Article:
A huge aquifer in the heart of Idaho’s most important farming region had been overdrafted. We talk to Brian Patton from the Idaho Water Resource Board about how state tax revenues are building recharge facilities to restore the aquifer.
Last winter, the state of Idaho succeeded in recharging 317,000 acre-feet of water into an important aquifer, enough to serve 700,000 homes for a year. It was an important milestone in an ambitious program to restore a groundwater source that had been overtapped for decades.
The water source is the Eastern Snake Plain Aquifer, a massive and complex groundwater source, which is also linked to springs that contribute to flows in the Snake River. A legal settlement among various water rights holders in 2015 compelled the state to begin replenishing the aquifer, which serves a variety of important constituents, including farms, cities and fish hatcheries.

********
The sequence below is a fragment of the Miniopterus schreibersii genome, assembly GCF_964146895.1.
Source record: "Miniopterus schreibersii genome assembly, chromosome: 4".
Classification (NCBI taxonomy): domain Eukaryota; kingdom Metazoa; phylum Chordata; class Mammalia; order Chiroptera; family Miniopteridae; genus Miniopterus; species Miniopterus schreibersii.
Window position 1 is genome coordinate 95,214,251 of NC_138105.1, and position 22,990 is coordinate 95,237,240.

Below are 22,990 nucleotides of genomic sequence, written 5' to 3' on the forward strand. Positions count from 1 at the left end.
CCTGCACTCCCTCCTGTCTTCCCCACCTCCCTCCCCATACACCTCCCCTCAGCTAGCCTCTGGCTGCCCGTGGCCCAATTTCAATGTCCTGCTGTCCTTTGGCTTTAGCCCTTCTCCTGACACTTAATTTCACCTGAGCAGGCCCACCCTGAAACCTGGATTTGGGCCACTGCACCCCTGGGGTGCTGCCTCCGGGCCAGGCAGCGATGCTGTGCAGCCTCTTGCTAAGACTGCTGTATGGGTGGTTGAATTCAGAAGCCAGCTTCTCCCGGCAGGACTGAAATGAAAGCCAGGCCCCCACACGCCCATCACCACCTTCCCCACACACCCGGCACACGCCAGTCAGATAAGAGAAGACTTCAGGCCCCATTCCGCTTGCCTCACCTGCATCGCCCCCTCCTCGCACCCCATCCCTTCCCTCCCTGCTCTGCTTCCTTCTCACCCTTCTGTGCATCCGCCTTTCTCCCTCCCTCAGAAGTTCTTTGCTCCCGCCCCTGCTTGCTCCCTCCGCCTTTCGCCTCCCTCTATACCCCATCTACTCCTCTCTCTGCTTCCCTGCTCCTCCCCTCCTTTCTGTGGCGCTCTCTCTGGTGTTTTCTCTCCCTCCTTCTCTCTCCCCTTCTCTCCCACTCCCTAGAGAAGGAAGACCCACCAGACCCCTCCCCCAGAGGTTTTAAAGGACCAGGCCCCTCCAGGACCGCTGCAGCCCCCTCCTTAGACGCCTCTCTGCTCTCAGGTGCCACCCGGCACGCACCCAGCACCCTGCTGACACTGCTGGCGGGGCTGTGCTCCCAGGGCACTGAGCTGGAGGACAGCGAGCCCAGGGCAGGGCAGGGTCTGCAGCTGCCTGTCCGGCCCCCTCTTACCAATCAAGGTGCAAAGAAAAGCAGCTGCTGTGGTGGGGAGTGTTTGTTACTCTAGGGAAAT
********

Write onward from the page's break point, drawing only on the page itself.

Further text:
With a large network of recharge facilities constructed already and more in the works, Idaho could be a model for other states struggling with groundwater depletion.
To read full article by Matt Weiser at News Deeply